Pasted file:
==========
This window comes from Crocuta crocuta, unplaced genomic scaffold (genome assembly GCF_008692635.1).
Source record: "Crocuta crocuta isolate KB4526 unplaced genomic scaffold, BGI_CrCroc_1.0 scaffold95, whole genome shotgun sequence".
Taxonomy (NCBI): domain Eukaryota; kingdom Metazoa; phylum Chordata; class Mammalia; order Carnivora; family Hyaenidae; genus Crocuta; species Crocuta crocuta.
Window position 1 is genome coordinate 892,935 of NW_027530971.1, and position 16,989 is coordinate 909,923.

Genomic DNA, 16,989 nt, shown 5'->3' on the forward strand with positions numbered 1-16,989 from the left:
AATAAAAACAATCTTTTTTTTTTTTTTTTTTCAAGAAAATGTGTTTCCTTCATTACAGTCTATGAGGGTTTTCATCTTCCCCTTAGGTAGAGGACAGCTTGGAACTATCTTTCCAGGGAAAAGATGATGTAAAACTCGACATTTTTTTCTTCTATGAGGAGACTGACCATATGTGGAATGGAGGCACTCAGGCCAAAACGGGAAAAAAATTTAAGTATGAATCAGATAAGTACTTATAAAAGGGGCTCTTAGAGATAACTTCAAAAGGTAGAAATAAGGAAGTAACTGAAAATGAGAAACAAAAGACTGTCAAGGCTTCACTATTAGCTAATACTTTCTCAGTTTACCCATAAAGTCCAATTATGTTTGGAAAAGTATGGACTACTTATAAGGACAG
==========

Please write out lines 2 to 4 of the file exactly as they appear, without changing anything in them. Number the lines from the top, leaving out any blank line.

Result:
Source record: "Crocuta crocuta isolate KB4526 unplaced genomic scaffold, BGI_CrCroc_1.0 scaffold95, whole genome shotgun sequence".
Taxonomy (NCBI): domain Eukaryota; kingdom Metazoa; phylum Chordata; class Mammalia; order Carnivora; family Hyaenidae; genus Crocuta; species Crocuta crocuta.
Window position 1 is genome coordinate 892,935 of NW_027530971.1, and position 16,989 is coordinate 909,923.